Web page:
For seven months, experts in Oklahoma have studied, evaluated, debated and reimagined criminal justice in that state.

The result of their work is a report released this month that is aimed at reducing violent crime, providing better post-release supervision, and controlling expensive prison growth.

The experts came together under the Justice Reinvestment Working Group, a coalition of legislators (Republican House Speaker Kris Steele co-chaired the group) and private sector leaders, which was formed in partnership with the Council of State Governments’ Justice Center and the Pew Center on the States.

Proposals from the study include requiring post-release supervision for felony offenders, increased substance abuse treatment for drug offenders in lieu of long prison sentences, and earned-time credits for offenders.  The report noted the usefulness of risk assessments and the low rates at which those assessments are currently used in Oklahoma. On the front end, the group suggested hot-spot policing to better combat and respond to crime.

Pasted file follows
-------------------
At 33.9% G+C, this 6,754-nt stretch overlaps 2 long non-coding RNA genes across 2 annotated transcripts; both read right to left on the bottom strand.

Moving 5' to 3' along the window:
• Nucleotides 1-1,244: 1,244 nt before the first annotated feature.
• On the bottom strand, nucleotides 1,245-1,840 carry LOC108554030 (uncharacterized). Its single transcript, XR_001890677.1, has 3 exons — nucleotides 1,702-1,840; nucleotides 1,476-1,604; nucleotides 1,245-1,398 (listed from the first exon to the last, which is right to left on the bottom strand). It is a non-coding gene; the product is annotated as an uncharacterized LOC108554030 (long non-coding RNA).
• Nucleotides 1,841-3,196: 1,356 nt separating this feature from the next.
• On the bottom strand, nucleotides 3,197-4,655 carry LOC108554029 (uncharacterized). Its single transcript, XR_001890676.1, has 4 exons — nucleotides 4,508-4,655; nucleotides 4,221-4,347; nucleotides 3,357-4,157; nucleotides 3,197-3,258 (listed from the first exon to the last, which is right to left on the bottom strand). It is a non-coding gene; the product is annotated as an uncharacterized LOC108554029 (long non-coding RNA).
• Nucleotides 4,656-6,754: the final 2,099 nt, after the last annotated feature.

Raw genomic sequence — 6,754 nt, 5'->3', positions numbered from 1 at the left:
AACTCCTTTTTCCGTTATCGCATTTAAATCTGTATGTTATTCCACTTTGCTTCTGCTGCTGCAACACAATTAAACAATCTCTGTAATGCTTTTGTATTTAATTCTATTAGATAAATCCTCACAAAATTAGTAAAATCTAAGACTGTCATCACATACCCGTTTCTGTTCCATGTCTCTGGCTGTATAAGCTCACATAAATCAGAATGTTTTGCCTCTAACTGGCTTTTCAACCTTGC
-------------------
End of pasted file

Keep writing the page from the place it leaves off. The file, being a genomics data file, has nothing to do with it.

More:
The projected result would be cost-savings for Oklahoma taxpayers and reduced growth in prison populations, stemming the need for expensive prison construction.

This undertaking was rooted in experience: the Justice Center and Pew led similar efforts in other states, including Texas (which led, in part, to a $2 billion savings for Texas taxpayers). In fact, Representative Steele said the success of the effort in Texas, in conjunction with Right on Crime, played a role in encouraging lawmakers to undertake reform in Oklahoma.

Going forward, the working group will ensure input from all stakeholders, including prosecutors, to ensure that the criminal justice reform effort is widely supported and comprehensive.